Kars4Kids Safety app? We’ve updated it. Are you still driving without it?
If so, the facts should stop you cold: babies are dying in hot cars, all over America.
- Total number of U.S. heatstroke deaths of children left in cars, 2015: 8
- Total number of U.S. heatstroke deaths of children left in cars, 2014: 31
- Total number of U.S. heatstroke deaths of children left in cars, 1998-present: 645
- Average number of U.S. child heatstroke fatalities per year since 1998: 37
That’s the reason Kars4Kids developed Kars4Kids Safety, and it’s the reason we’ve now updated the app to make it more intuitive, more user-friendly. We’ve made it something you’ll want to use. Something that might save your baby’s life.
Last year, the focus of the Kars4Kids Safety app campaign was how perfect parents can’t fight back against the perfect brain storm that causes hot car deaths. It’s just the way the brain works under stress. Here’s what we wanted to get across: an involuntary cognitive brain process says nothing about parenting ability.
We tried to make the point that even YOU need this app, because a brain process is not about poor parenting. Because we feel that a parent’s pride should not stand in the way of offering an extra layer of protection to his child. And by the way, the app is free–we just want your baby to stay safe.
This year, in addition to taking the Kars4Kids Safety App to the next level, from adequate to wow, we chose to focus on the way heat rises to unbearable, and yes, deadly levels inside a closed car inside of a few short minutes. We show what it’s like for an adult to sit inside a closed car on a summer’s day in this video:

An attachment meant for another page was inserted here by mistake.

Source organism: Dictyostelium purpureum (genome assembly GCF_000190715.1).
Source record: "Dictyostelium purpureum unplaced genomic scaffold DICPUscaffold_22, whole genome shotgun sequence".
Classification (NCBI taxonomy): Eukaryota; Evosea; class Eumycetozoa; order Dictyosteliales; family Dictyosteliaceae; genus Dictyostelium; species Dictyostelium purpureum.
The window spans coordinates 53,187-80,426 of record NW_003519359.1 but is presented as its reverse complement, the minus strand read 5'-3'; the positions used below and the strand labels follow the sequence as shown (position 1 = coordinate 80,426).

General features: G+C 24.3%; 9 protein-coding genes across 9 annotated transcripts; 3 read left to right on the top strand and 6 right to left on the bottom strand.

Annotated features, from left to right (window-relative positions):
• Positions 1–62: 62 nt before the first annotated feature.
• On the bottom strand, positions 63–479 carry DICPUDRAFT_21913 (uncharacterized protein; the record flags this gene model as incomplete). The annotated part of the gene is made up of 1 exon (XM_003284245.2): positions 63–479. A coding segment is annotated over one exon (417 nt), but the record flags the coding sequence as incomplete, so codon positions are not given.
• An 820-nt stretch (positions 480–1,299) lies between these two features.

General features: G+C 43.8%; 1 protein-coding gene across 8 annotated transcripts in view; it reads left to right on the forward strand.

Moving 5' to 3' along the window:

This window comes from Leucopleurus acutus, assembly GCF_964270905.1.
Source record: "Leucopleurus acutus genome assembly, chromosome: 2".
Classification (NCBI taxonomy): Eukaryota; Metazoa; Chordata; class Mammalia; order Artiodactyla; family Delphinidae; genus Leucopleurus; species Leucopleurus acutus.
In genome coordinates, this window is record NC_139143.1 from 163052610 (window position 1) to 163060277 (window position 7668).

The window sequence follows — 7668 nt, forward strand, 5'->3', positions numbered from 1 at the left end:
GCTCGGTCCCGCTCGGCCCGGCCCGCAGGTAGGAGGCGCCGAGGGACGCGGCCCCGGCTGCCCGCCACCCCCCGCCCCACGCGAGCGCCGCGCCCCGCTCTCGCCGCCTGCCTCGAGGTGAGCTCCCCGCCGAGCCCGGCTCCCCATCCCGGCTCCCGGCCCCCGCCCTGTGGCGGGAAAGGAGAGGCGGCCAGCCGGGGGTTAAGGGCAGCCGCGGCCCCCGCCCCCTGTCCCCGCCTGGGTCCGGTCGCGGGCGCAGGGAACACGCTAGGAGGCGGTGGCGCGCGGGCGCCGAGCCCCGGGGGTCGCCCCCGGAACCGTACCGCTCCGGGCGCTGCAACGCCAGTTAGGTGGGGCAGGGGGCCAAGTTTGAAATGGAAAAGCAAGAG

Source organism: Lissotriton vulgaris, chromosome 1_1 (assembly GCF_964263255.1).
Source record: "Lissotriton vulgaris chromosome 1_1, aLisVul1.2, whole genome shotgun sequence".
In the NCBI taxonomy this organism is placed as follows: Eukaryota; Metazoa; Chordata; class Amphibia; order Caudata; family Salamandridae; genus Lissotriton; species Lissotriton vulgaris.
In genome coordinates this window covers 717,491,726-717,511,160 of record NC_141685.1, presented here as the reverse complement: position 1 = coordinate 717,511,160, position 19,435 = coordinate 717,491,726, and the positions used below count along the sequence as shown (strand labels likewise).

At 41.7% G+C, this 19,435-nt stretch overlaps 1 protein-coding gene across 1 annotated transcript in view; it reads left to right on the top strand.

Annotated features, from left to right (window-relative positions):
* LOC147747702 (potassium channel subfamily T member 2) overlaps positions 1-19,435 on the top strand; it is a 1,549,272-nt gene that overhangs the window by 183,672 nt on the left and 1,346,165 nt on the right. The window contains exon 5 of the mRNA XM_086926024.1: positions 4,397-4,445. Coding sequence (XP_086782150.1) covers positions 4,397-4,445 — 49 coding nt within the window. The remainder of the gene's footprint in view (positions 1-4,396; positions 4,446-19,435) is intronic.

If an adult can’t take 15 minutes of sitting in a hot car with temperatures rising all the time, just imagine how it is for an infant or toddler. It hurts to think about it.
But as parents, do we really have a choice?
This summer is already proving to be hotter than usual. Eight babies have already died from being left in cars. We know that the number of infant deaths due to heatstroke from being left in cars is bound to rise as the summer heat reaches its peak.
The Kars4Kids Safety App prevents all-too-preventable deaths by alerting you to check the backseat of your car to make sure you haven’t left your little one behind. It works by pairing the Bluetooth function of your car with your phone. When you leave the car, an alert goes off reminding you to check you’ve taken baby with you.
Kars4Kids Safety App: New Features
You can set the app to automatic, so that it always alerts you to check the backseat of your car for baby, or you can schedule the app for specific times, for instance, the time you normally drop off or pick up your child from daycare. You can also just let the app let you decide whether or not you want to turn on the alert when you’re getting ready to drive.
The updated Kars4Kids Safety App is also more attractive, which makes it more likely you’ll enjoy using it. You can upload your baby’s photo so that it shows in the background when the app kicks in and during alerts. Altogether, this new version of the Safety App is sleek, beautifully designed, and a pleasure to use.
There’s no question that Kars4Kids is having an impact and helping to raise awareness of the dangers of hot car deaths. Last summer, Kars4Kids sent out over 10,000 informational posters to pediatricians’ offices and guess what? They called and asked for more. We even had interested parents calling in to our customer service representatives to ask questions about what they can do to protect their dearest possessions: their babies.
So what can you do to make sure your baby stays safe this summer? Download the Kars4Kids Safety App from the Google Play store. And make sure you share this post with your friends.
It just may save a life.
Editor’s note: This post was originally published June 29, 2015, and has been completely revised and updated for accuracy and scope.
herg hergenrader says
Am I hearing this correctly , you promote an ” App ” to remind you that you have a kid in the back of your vehicle ? . Is this correct ?
Varda Epstein says
Yes. And if you were to read about what happens to the brain when parents are sleep deprived or stressed, you would understand the need for this sort of app or other reminder system.